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Climate Change

A lake in the shape of the world's continents in the middle of untouched nature. A metaphor for conservation, climate change, global warming and the fragility of nature.

Climate change is a major crisis that poses many threats to the environment and to our health. But in our communities, not everyone is affected in the same ways. Some people are more at-risk. It’s good to know how climate change affects our health, so that we can take steps to protect ourselves, our families, and our community.

Understanding Climate Change and Its Impact on Our Health

Climate change refers to long-term shifts in the weather patterns of a region. This includes things like temperature, rainfall, winds, and storms. Climate change is caused by greenhouse gases that are released when fossil fuels such as oil, coal, and gas are burned. Greenhouse gases trap heat in the atmosphere. Over time, this warming leads to things like more intense heat waves, wildfires, floods, and droughts.

Climate change can affect our health in different ways. It can make existing health problems worse. It can also create new health risks that didn’t exist before. Here are some health impacts linked to climate change:

  • Extreme Temperatures and Weather: Rising temperatures can cause more illnesses related to heat, especially for older adults, people with chronic illnesses, and those who can’t easily find a place to cool off. On the other hand, extreme cold can also be a health risk, especially for people who are unhoused.
  • Air Quality: Climate change can make the air more polluted, which can make breathing problems like asthma worse. It can also increase the risk of heart disease and stroke. Breathing in things like smog, fine particles, and pollen can harm our lungs.
  • Diseases Carried by Insects: Warmer temperatures and changes in rainfall create good conditions for insects like mosquitoes and ticks that carry diseases to survive and breed. This means there is a higher risk of getting diseases like Lyme disease and West Nile virus.
  • Safe Food and Water: Climate change affects the quality and safety of food and water. Higher temperatures and extreme weather can make food and water sources unsafe, which increases the risk of getting sick from them. People with weak immune systems and low-income individuals are at higher risk.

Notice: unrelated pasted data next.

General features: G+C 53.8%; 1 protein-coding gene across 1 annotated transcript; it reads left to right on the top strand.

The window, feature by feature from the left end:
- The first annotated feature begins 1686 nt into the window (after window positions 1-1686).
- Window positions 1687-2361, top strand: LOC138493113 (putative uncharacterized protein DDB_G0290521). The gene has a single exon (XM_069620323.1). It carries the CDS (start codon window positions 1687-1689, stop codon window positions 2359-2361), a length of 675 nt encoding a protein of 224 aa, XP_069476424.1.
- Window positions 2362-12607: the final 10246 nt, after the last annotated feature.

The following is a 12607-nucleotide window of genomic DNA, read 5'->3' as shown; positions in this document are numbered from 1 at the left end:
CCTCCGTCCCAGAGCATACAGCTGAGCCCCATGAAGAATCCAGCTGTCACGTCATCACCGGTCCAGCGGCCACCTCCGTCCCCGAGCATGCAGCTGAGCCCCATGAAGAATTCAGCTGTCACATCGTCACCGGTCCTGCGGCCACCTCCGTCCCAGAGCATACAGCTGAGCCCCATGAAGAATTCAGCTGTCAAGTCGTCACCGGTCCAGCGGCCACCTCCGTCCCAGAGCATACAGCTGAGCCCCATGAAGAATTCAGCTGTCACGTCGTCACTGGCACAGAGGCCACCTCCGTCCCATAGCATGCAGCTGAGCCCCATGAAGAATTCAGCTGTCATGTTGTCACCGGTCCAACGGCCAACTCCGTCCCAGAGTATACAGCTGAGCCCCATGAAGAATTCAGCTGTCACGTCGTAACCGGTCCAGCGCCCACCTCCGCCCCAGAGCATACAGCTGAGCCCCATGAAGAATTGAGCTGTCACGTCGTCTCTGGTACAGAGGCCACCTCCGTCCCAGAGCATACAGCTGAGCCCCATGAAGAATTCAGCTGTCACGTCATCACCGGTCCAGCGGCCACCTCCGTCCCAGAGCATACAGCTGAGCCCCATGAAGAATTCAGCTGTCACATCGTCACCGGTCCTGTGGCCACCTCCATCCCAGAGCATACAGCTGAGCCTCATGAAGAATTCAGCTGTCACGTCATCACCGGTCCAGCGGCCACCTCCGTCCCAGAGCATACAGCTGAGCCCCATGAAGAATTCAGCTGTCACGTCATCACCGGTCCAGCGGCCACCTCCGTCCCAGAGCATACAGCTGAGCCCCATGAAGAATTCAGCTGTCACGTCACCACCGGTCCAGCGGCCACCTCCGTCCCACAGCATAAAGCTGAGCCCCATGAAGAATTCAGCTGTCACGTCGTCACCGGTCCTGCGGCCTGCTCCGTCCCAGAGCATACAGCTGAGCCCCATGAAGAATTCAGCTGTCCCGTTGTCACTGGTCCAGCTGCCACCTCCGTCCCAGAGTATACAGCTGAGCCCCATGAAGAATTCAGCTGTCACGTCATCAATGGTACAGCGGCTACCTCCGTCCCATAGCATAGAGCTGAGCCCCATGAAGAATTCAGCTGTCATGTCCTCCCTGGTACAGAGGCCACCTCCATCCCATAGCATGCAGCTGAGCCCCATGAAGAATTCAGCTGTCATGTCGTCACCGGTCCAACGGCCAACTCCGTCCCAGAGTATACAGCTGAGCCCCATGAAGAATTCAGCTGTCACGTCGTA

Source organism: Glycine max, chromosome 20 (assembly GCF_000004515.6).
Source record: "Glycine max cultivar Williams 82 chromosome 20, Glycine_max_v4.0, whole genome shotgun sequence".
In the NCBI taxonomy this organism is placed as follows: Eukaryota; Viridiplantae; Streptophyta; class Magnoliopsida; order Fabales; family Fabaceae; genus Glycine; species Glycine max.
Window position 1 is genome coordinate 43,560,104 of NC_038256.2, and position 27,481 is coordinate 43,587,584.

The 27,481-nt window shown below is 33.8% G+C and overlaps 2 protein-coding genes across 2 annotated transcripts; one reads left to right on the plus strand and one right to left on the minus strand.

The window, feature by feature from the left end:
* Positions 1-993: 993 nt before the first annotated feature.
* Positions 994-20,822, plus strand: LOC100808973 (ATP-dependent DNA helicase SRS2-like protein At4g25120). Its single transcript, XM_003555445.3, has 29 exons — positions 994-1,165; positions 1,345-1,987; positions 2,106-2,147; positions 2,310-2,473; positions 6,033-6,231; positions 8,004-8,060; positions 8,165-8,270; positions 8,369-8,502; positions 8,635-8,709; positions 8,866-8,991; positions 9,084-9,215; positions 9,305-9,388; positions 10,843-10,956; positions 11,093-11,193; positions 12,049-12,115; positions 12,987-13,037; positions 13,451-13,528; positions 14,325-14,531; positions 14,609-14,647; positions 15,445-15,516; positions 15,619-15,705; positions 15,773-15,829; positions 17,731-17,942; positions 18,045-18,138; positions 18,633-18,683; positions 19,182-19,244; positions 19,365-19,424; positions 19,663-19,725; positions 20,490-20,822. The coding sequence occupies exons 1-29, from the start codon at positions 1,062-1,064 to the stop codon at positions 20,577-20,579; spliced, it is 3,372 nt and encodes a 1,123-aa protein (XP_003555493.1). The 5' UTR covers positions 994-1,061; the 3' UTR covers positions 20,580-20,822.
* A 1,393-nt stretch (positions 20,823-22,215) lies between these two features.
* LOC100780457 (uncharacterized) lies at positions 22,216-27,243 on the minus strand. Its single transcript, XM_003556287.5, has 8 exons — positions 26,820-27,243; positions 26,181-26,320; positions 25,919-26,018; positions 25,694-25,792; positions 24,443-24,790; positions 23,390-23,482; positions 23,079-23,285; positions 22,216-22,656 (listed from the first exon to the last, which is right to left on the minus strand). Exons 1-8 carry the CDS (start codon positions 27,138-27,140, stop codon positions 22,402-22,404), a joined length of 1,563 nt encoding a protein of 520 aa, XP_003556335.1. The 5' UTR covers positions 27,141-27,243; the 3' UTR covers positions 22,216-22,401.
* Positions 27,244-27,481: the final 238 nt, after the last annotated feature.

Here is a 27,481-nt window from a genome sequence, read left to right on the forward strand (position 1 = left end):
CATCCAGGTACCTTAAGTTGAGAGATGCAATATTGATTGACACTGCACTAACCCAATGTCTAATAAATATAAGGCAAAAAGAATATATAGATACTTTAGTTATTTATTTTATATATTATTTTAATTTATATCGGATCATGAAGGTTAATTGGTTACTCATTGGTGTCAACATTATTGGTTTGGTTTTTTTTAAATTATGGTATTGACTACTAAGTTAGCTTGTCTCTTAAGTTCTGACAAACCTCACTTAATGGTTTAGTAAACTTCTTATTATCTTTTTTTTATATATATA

• Solar Ultra Violet (UV) Radiation: People who work and play outdoors, especially children and youth, have greater exposure to solar UV radiation.

Not everyone is affected in the same way by climate change. Some groups of people can be more at risk because of where they live, their age and physical/mental health, and social factors like poverty, racism and discrimination. Vulnerability depends on three main things:

  • Exposure: How much people encounter climate-related hazards like extreme temperatures, poor air quality, and diseases carried by insects.
  • Sensitivity: How much climate change affects individuals or communities. Things like existing health conditions and age can make people more sensitive.
  • Adaptive Capacity: How well communities, institutions, and individuals can deal with and recover from challenges caused by climate change. This includes planning and being ready to respond and recover.

Climate Change Health Vulnerability and Adaptation Assessment Report

Release by the HKPR District Health Unit in June 2023, the Climate Change Health Vulnerability and Adaptation Assessment presents a comprehensive analysis of the current and future impacts of climate change on the health of residents in the HKPR Health Unit District area. It identifies the most vulnerable populations impacted most by climate change and provides recommendations on building adaptive capacity to reduce the associated health risks.

According to the report, climate change can affect health in two main ways:

  1. It can worsen existing health conditions.
  2. It can introduce new health threats in areas where they have not been previously observed.

Many programs of the HKPR District Health Unit address the health risks posed by climate change, including public education, collaborative initiatives, and advocacy for policy changes.

Next Steps

The next phase of this work is the development of a Climate Change Adaptation Action Plan that will provide a detailed roadmap for implementing adaptive measures to ensure the future health and well-being of the community. 

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